Second impact syndrome: challenges in medicolegal death investigation
Colbeth, Ryan Paul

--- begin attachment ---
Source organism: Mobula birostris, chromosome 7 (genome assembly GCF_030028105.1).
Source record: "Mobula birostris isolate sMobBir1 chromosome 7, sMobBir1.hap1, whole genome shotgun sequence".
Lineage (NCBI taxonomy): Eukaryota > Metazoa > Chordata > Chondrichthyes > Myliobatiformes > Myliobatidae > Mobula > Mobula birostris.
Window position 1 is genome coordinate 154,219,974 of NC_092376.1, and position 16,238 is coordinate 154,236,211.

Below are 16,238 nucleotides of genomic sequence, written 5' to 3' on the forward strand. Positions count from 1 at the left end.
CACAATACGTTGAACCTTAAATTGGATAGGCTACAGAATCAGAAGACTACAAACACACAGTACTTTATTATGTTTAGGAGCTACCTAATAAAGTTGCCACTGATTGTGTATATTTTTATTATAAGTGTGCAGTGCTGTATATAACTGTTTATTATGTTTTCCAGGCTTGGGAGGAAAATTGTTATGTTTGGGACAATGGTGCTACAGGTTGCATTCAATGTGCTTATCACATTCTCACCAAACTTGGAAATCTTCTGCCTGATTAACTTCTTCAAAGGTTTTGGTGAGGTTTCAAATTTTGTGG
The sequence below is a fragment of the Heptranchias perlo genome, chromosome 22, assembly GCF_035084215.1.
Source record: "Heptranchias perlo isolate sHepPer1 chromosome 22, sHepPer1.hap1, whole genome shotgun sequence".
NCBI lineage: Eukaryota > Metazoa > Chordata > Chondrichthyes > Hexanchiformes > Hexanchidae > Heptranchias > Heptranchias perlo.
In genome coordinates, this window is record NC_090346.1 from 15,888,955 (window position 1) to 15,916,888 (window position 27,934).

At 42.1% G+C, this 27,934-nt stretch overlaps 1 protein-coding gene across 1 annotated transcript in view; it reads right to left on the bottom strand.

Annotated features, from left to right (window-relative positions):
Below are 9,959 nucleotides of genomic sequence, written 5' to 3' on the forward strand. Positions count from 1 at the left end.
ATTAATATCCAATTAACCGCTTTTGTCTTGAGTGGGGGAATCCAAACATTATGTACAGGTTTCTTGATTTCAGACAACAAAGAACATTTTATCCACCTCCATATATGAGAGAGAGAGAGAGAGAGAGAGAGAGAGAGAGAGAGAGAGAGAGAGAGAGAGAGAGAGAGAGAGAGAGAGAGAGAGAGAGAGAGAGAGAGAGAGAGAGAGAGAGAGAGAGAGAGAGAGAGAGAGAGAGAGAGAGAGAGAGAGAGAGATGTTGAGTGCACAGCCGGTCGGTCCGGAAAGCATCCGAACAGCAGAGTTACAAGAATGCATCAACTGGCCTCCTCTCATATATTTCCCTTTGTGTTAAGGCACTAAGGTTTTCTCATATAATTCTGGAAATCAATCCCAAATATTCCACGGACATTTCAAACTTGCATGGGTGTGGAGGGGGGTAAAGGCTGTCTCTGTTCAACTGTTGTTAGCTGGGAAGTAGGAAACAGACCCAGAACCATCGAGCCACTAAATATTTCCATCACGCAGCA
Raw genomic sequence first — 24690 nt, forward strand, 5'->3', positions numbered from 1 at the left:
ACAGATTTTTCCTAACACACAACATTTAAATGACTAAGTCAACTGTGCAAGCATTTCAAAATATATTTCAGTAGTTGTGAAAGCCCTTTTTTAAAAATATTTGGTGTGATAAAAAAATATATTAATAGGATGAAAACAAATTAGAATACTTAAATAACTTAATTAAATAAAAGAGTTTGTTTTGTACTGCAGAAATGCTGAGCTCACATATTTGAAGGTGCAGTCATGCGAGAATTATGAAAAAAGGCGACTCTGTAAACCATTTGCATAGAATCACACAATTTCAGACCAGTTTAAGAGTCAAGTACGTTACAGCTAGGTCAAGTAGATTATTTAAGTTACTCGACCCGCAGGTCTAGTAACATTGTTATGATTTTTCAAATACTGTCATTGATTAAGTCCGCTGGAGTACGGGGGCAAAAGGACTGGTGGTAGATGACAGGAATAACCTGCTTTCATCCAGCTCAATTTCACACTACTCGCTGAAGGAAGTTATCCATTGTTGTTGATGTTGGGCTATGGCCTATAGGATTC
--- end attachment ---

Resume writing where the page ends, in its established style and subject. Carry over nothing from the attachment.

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Within the past few decades brain injury, or traumatic brain injury (TBI), has gained widespread attention. Early focus was on more severe forms of TBI; severity typically measured using the Glasgow Coma Scale. In more recent years, however, mild traumatic brain injury (mTBI), most notably concussions, has gained increasing interest due to the high frequency of concussions suffered in athletes of all levels and, recently, in military personnel due to blast injuries. Studies being performed have focused not only on ways to help minimize the incidence of concussion as well as treating concussive symptoms, but also on detecting concussions. Many concussions go unreported due to inadequate knowledge of concussive symptoms amongst the general population. Because many concussions go unnoticed and hence unreported the individual who has sustained a concussion is at risk for a more serious injury in the future. One such injury is Second Impact Syndrome (SIS). Second Impact Syndrome is essentially a synergistic event where the sum of two seemingly mild concussions combine to create an event that is potentially fatal. The findings during the autopsy are that there is insignificant damage to the brain to cause death. The damage that occurs, however, is on a molecular level causing a strain on the metabolic processes of the brain called dysautoregulation. Without an understanding of the changes that have occurred on a molecular level in SIS the assignment of cause and manner of death is difficult for the medical examiner. Currently, in order to diagnose SIS, a thorough scene investigation, along with the documentation of a previous head injury is needed. Without a full understanding of SIS and the pathophysiology changes that take place a medical examiner (ME) could misclassify the cause and manner of death in a death due to SIS. In the future, eliminating the prerequisite of identification and documentation of previous head injuries in order to diagnose SIS is needed. This paper evaluates the literature on the current knowledge of TBI and concussions in an attempt to create a protocol on how a medical examiner should approach a case where autopsy findings are unremarkable.